The meeting was also attended by the UN Secretary-General Antonio Gutierres, World Bank President Jim Yong Kim and Managing Director of the International Monetary Fund Christine Lagarde.
As Vice-Minister Kurtyka stressed in his speech, only a few days ago the Nobel Prize in Economics was awarded to Prof. William Nordhaus for his work on economic modelling and climate change.
It is becoming increasingly clear that the environmental and climate problems arising these days have a significant impact on global economies.
Throughout his career, Professor Nordhaus observed the economic losses caused by climate change. He examined what framework should be imposed on the global financial system in order for our civilisation to be able to develop in a sustainable way, he stressed.
By awarding the Nobel Prize to Professor Nordhaus, the Committee sends a strong message to the world that, despite all the obstacles, we must take effective action in this area, he explained.
Financial issues are crucial for the success of the negotiations taking place within as part of the upcoming COP24 Climate Summit in Katowice. Analyses show that global infrastructure resources will double over the next 15 years and the global economy will double in 20 years. This is an insurmountable challenge in terms of mobilising resources, but at the same time it is also an opportunity to invest them in a way that will bring benefits to the world in terms of protecting the planet.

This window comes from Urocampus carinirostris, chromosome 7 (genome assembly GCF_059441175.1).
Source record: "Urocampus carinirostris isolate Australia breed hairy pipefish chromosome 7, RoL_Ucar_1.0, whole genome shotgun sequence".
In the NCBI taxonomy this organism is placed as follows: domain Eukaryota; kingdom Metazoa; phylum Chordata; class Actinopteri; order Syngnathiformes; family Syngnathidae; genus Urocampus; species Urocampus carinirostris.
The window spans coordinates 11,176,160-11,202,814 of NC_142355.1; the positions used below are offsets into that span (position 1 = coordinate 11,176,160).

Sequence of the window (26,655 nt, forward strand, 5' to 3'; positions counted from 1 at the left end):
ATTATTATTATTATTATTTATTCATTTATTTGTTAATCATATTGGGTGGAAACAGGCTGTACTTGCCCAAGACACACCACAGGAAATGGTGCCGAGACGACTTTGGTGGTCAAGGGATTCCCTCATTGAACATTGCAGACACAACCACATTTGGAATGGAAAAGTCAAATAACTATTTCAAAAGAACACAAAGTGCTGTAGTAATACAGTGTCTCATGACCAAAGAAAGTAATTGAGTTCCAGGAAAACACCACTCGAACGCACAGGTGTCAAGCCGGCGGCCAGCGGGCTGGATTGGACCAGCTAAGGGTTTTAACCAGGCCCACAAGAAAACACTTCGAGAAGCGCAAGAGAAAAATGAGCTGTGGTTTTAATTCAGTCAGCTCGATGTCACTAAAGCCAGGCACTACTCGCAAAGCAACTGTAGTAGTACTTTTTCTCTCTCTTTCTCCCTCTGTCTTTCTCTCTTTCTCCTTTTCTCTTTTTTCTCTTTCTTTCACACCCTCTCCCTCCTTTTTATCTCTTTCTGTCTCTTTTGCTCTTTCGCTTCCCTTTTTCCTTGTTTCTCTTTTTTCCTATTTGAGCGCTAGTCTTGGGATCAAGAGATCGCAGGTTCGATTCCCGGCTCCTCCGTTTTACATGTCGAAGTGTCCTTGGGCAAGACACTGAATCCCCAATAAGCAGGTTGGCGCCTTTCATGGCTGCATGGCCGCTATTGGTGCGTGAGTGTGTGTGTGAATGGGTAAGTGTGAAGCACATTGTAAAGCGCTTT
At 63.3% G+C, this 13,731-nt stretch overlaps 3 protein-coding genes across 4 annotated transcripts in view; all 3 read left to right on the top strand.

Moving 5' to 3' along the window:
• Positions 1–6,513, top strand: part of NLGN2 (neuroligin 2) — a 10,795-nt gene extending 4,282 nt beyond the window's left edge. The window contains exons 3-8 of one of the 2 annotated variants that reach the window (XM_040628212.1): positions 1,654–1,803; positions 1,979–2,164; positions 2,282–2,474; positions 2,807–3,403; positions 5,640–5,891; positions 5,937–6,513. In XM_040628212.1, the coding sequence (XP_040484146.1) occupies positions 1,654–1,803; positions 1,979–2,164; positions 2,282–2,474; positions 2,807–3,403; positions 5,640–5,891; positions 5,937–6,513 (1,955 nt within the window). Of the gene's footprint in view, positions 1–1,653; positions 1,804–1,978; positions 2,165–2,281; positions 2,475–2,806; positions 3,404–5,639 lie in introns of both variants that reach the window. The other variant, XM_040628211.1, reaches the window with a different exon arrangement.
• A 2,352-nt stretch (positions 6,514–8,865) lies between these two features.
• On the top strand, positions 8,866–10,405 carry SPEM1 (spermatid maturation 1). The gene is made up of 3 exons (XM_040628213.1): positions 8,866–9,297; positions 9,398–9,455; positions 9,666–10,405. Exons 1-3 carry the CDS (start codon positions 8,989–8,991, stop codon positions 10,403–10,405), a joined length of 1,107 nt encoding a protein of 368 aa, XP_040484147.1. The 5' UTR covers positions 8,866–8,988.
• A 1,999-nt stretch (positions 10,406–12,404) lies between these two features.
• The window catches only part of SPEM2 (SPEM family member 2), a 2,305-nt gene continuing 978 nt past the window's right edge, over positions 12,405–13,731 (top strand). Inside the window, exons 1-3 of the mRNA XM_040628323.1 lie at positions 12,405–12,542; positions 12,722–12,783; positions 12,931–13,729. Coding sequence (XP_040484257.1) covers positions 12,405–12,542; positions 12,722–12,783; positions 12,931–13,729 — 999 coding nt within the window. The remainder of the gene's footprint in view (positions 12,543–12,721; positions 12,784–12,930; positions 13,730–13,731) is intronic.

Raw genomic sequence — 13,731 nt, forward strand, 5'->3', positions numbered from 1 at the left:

In this context, the President of COP24 recalled that developed countries have committed to develop a plan to raise $100 billion a year to support the reduction of greenhouse gas emissions and adaptation to climate change in developing countries by 2020. The Green Climate Fund (GCF) is a crucial element of the structure of global climate financing.
The 21st meeting of the GCF Board, which is slated for the end of October, will be crucial in this regard, as the participants will make important decisions concerning financing of specific projects, launching the procedure of injecting funds into the Green Climate Fund and managing the Fund, added Vice-Minister Kurtyka.
Vice-Minister of Environment Michał Kurtyka held a number of bilateral meetings regarding challenges connected with financing investments concerning environmental protection and combating climate change in developing countries. He spoke with representatives of the World Bank, as well as representatives of the governments of Sweden, France and Egypt.
The discussion concerning the financing of environmental protection measures is taking place in parallel with work on the implementation of the principles and rules that will be binding all the countries in the world, aimed at combating climate change. The negotiations will conclude during COP24 Climate Summit held in Poland in December.